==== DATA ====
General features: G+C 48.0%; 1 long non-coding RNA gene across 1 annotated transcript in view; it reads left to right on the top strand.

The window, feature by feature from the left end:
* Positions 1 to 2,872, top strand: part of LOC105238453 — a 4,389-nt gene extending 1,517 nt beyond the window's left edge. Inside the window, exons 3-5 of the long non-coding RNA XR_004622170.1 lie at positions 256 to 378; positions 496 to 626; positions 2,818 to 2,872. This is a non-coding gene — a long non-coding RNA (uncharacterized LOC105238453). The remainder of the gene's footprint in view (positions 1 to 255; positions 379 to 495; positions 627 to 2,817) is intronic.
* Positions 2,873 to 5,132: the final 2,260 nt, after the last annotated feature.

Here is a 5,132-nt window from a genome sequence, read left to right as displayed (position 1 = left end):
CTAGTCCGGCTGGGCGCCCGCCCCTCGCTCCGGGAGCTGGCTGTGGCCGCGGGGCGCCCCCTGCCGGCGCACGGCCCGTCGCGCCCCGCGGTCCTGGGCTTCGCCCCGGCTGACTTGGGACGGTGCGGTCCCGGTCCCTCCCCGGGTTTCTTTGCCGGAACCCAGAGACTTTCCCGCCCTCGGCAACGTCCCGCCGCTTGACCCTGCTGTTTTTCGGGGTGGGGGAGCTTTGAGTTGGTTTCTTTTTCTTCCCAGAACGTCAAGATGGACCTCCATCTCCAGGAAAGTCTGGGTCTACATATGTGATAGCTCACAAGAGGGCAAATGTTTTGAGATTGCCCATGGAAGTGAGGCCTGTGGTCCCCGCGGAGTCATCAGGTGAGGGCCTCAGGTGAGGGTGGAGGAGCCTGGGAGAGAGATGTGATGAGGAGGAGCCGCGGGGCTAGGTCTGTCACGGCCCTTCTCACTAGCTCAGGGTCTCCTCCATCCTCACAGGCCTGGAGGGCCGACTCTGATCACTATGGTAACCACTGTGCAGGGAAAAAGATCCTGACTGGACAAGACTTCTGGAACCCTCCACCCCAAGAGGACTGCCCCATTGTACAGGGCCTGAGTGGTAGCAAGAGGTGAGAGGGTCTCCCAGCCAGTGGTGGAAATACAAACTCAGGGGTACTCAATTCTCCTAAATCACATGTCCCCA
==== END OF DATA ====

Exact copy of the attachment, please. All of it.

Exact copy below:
General features: G+C 48.0%; 1 long non-coding RNA gene across 1 annotated transcript in view; it reads left to right on the top strand.

The window, feature by feature from the left end:
* Positions 1 to 2,872, top strand: part of LOC105238453 — a 4,389-nt gene extending 1,517 nt beyond the window's left edge. Inside the window, exons 3-5 of the long non-coding RNA XR_004622170.1 lie at positions 256 to 378; positions 496 to 626; positions 2,818 to 2,872. This is a non-coding gene — a long non-coding RNA (uncharacterized LOC105238453). The remainder of the gene's footprint in view (positions 1 to 255; positions 379 to 495; positions 627 to 2,817) is intronic.
* Positions 2,873 to 5,132: the final 2,260 nt, after the last annotated feature.

Here is a 5,132-nt window from a genome sequence, read left to right as displayed (position 1 = left end):
CTAGTCCGGCTGGGCGCCCGCCCCTCGCTCCGGGAGCTGGCTGTGGCCGCGGGGCGCCCCCTGCCGGCGCACGGCCCGTCGCGCCCCGCGGTCCTGGGCTTCGCCCCGGCTGACTTGGGACGGTGCGGTCCCGGTCCCTCCCCGGGTTTCTTTGCCGGAACCCAGAGACTTTCCCGCCCTCGGCAACGTCCCGCCGCTTGACCCTGCTGTTTTTCGGGGTGGGGGAGCTTTGAGTTGGTTTCTTTTTCTTCCCAGAACGTCAAGATGGACCTCCATCTCCAGGAAAGTCTGGGTCTACATATGTGATAGCTCACAAGAGGGCAAATGTTTTGAGATTGCCCATGGAAGTGAGGCCTGTGGTCCCCGCGGAGTCATCAGGTGAGGGCCTCAGGTGAGGGTGGAGGAGCCTGGGAGAGAGATGTGATGAGGAGGAGCCGCGGGGCTAGGTCTGTCACGGCCCTTCTCACTAGCTCAGGGTCTCCTCCATCCTCACAGGCCTGGAGGGCCGACTCTGATCACTATGGTAACCACTGTGCAGGGAAAAAGATCCTGACTGGACAAGACTTCTGGAACCCTCCACCCCAAGAGGACTGCCCCATTGTACAGGGCCTGAGTGGTAGCAAGAGGTGAGAGGGTCTCCCAGCCAGTGGTGGAAATACAAACTCAGGGGTACTCAATTCTCCTAAATCACATGTCCCCA